Morgan Schneiderlin tweeted the following earlier this week:
6 years of an amazing journey #saintsfc DESTROYED in 1 hour !!!
— Morgan Schneiderlin (@SchneiderlinMo4) July 29, 2014
Now, I’m not much of a betting man, but I’d be willing to wager heavily that prior to this the Southampton midfielder took one look at Dejan Lovren’s petulant Instagram message and subsequent sale to Liverpool and thought: “That’ll work a treat for me, too!”
France international Schneiderlin handed in a transfer request shortly after this public expression of his desire to leave St Mary’s, where he has plied his trade since he was aged 18 in 2008.
The then-Championship side dropped to League One, entered administration, and rebounded with successive promotions under Nigel Adkins during that time, before Mauricio Pochettino’s brief tenure in charge led to one of the club’s finest-ever seasons and the subsequent soar in transfer value of most of their players.
We all know how football works now. Such fantastic rises by clubs like Southampton are almost always ‘rewarded’ by being sucked dry by bigger sides who want what the underdogs have, without having to actually toil to put it together.
However, such a practice is only the norm because footballers allow it to be.
Many of them, Schneiderlin and Lovren included, convince themselves that they must jump ship to a more established team in order to ever play at the highest level. That they’ve been regularly defying the critics and rising higher and higher with Southampton suddenly becomes irrelevant.
Such a mentality is laughably described as ‘ambition’. I always thought ambition was, for instance, working towards becoming a manager in your chosen work field, or rising to a point of widespread renown.
A footballer’s desire to play for big clubs, even if that means swapping a regular starting role for rotation or fringe involvement, is about as ambitious as it is to marry a rich spouse.
With that in mind, nobody ruined Lovren’s dreams but Dejan himself, by choosing to be so narrow-minded about his career and what he must do to succeed. Nobody has halted a fairytale six-year journey for Schneiderlin but Morgan himself, by deeming such behaviour as an acceptable way to behave after quietly building his reputation so admirably.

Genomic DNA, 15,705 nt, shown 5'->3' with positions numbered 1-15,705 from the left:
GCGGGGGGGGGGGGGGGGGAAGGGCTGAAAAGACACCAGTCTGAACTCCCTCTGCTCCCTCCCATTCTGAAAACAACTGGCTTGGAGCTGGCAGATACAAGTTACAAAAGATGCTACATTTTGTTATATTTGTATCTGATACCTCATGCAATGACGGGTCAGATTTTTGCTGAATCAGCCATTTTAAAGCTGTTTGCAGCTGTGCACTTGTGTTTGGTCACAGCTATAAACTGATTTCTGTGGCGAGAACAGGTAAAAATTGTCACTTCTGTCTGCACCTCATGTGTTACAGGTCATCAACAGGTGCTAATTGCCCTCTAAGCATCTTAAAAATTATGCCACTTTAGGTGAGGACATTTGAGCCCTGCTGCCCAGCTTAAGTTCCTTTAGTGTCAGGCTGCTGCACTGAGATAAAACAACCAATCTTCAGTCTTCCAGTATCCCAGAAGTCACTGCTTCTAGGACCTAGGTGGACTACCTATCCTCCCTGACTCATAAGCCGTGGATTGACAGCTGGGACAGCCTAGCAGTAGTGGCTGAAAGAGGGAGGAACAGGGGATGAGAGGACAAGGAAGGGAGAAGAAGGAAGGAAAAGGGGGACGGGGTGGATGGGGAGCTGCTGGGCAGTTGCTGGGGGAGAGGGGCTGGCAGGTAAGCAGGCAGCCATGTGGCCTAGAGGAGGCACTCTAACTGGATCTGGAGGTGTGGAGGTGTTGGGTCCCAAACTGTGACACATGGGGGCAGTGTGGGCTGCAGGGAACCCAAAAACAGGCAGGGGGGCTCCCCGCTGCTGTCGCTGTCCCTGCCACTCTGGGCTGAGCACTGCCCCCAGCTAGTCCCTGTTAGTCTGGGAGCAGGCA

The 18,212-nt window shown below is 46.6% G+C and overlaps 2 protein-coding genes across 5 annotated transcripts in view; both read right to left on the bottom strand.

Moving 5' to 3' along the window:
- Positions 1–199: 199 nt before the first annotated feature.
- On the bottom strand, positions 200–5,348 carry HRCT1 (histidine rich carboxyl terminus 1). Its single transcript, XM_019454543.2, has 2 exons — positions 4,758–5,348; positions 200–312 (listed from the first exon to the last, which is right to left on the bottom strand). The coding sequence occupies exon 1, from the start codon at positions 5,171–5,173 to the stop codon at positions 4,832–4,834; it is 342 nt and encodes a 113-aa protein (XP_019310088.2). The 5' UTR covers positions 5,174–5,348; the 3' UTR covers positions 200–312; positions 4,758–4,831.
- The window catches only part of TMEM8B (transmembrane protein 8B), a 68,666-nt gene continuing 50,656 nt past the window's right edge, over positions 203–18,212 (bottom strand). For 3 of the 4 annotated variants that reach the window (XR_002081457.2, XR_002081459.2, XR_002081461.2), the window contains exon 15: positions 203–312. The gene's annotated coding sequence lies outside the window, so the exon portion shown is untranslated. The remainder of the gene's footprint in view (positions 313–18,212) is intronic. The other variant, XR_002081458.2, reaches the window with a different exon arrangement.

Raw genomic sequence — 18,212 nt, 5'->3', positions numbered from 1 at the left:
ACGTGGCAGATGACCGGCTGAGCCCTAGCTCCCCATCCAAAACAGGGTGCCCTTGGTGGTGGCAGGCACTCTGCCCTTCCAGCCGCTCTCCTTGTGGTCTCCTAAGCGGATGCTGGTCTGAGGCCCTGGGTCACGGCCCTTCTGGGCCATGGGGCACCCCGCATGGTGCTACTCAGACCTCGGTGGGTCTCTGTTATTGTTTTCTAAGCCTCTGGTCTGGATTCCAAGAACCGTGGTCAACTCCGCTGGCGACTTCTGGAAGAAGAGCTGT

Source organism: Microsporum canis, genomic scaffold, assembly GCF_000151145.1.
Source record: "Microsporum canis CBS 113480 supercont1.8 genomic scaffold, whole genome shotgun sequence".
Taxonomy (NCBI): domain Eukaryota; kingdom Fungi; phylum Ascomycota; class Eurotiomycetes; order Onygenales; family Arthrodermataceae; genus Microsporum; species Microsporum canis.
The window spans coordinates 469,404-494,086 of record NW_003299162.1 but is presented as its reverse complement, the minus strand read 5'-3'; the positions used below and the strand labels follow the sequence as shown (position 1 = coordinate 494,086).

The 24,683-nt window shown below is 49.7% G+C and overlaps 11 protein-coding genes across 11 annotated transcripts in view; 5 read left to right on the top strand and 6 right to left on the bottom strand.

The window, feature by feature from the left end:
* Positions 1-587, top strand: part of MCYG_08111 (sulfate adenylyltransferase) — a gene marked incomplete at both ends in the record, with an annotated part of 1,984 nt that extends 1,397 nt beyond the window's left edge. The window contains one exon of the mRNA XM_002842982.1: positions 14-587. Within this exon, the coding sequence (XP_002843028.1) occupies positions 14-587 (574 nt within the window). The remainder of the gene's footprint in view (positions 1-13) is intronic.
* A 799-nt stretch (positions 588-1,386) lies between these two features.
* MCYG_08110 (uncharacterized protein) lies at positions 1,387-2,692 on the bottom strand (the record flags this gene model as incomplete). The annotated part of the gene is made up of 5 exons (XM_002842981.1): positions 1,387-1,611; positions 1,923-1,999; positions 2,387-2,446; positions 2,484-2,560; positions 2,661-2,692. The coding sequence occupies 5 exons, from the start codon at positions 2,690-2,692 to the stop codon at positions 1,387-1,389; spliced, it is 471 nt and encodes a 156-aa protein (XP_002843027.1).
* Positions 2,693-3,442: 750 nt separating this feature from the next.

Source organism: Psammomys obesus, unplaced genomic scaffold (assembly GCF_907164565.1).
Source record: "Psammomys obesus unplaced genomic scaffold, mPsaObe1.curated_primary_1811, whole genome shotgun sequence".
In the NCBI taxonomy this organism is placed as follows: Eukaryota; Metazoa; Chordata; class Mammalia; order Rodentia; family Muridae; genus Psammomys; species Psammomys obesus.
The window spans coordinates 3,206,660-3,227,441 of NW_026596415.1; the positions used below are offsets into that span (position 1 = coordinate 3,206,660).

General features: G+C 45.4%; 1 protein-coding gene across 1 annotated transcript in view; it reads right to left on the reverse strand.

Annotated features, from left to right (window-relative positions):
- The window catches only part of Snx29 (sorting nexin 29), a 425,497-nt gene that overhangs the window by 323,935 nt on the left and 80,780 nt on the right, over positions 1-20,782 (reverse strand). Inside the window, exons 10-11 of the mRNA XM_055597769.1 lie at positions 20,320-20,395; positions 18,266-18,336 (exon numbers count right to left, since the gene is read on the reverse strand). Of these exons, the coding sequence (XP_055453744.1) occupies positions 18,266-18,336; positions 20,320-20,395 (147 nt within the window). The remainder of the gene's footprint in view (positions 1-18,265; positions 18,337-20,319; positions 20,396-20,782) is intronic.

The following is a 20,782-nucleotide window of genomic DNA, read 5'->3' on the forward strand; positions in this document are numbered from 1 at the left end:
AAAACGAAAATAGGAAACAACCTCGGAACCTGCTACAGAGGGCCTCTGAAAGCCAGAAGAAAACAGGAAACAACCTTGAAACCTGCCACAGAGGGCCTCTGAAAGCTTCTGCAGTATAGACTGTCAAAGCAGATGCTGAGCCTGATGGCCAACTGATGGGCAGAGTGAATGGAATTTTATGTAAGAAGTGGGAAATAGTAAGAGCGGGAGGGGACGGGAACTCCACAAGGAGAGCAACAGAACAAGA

Of course, the saddest part of this is the duo’s flagrant disregard for the terms of contracts they were only too happy to sign in order to activate big pay rises.
Normally the first response to any complaints about players’ contracts on here, whether issued by writers or readers, is that old favourite “well, if you were offered that kind of money, you’d do the same thing!”
Erm, well, there’s a slight difference for most of us.
Many of us ‘regular folk’ are employed on what are known as permanent contracts. There is no fixed term and we are obligated to work under the agreed terms for however long, until we are either let go or choose to leave.
If we choose to leave, we can do so at any time after giving 30 days’ notice. So, if someone does waltz along offering to double our wages, our current employers have left that proverbial door open.
In football, with transfers the way they are, players sign contracts for so many years. By doing so, they’re submitting their fate within that stretch of time to the club. Yes, they can be moved elsewhere before the contract expires, but only if the club decide it’s the best move.
Now, ‘player power’ overrules that at a canter. Mostly because many teams are deathly afraid of having a key player rot in the reserves if they dare attempt to spit in the face of the terms they agreed to at the start, when it suited them.
It's easy to just decide that Schneiderlin has served the club well enough and long enough to decide now's the time to leave, but his contact says otherwise - and he was a key part of that piece of paper becoming legally binding.
I'm sure seeing all his current colleagues and another manager depart have served to seriously unsettle him, but even then there's a way to conduct yourself and there's a way to throw your toys out of the pram.
If only more clubs realised that the short-term damage they’d sustain from putting their foot down would benefit them so much more in the long run.
Instead, they continue to be tools, used by ‘ambitious’ footballers and clubs who were very successful on more level playing fields in decades past, who have astutely used such a reputation – referred to by some as ‘history’ – to maintain their perches at the top of the food chain.
And that’s why Southampton themselves are ultimately responsible for what will surely be their sudden grind to a halt after four years of tremendous progress.
Manager Pochettino was one of the first to leave this summer, and it appears, he took whatever authority Saints had over their staff with him.
Now, the inmates have been given free rein to run the asylum. Only thing is, they’re only ‘running’ it long enough to figure out which button opens the asylum gates, so they can flee.
I can only hope Southampton build upon the signings of Ryan Bertrand and Graziano Pelle and sensibly re-stock their side, so that they can continue to operate healthily and attractively in the Premier League.
But, should the widespread belief that they’ll be part of the relegation dogfight in 2014/15 come to pass, they’ve nobody to blame but themselves for not enforcing the contracts they had the likes of Lovren and Schneiderlin sign.
Liam Happe | Follow on Twitter @liamhappe
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